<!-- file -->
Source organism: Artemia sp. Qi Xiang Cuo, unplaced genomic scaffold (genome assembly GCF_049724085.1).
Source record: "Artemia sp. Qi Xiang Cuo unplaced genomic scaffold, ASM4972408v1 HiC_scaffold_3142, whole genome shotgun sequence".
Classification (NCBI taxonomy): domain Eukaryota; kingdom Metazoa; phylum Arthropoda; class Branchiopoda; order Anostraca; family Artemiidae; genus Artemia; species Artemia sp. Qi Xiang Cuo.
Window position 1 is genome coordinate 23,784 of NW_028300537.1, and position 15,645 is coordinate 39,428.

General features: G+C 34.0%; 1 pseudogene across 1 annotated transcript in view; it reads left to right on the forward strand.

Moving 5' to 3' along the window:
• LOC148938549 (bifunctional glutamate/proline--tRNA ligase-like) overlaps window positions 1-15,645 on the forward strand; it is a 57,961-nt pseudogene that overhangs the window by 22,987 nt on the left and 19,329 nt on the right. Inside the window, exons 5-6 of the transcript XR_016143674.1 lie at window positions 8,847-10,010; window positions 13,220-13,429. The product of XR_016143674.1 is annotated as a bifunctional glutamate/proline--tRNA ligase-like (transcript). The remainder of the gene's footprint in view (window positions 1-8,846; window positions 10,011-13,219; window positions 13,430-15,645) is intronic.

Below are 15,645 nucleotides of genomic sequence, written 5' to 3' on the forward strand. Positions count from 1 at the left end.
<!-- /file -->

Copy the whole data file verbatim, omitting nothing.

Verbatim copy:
Source organism: Artemia sp. Qi Xiang Cuo, unplaced genomic scaffold (genome assembly GCF_049724085.1).
Source record: "Artemia sp. Qi Xiang Cuo unplaced genomic scaffold, ASM4972408v1 HiC_scaffold_3142, whole genome shotgun sequence".
Classification (NCBI taxonomy): domain Eukaryota; kingdom Metazoa; phylum Arthropoda; class Branchiopoda; order Anostraca; family Artemiidae; genus Artemia; species Artemia sp. Qi Xiang Cuo.
Window position 1 is genome coordinate 23,784 of NW_028300537.1, and position 15,645 is coordinate 39,428.

General features: G+C 34.0%; 1 pseudogene across 1 annotated transcript in view; it reads left to right on the forward strand.

Moving 5' to 3' along the window:
• LOC148938549 (bifunctional glutamate/proline--tRNA ligase-like) overlaps window positions 1-15,645 on the forward strand; it is a 57,961-nt pseudogene that overhangs the window by 22,987 nt on the left and 19,329 nt on the right. Inside the window, exons 5-6 of the transcript XR_016143674.1 lie at window positions 8,847-10,010; window positions 13,220-13,429. The product of XR_016143674.1 is annotated as a bifunctional glutamate/proline--tRNA ligase-like (transcript). The remainder of the gene's footprint in view (window positions 1-8,846; window positions 10,011-13,219; window positions 13,430-15,645) is intronic.

Below are 15,645 nucleotides of genomic sequence, written 5' to 3' on the forward strand. Positions count from 1 at the left end.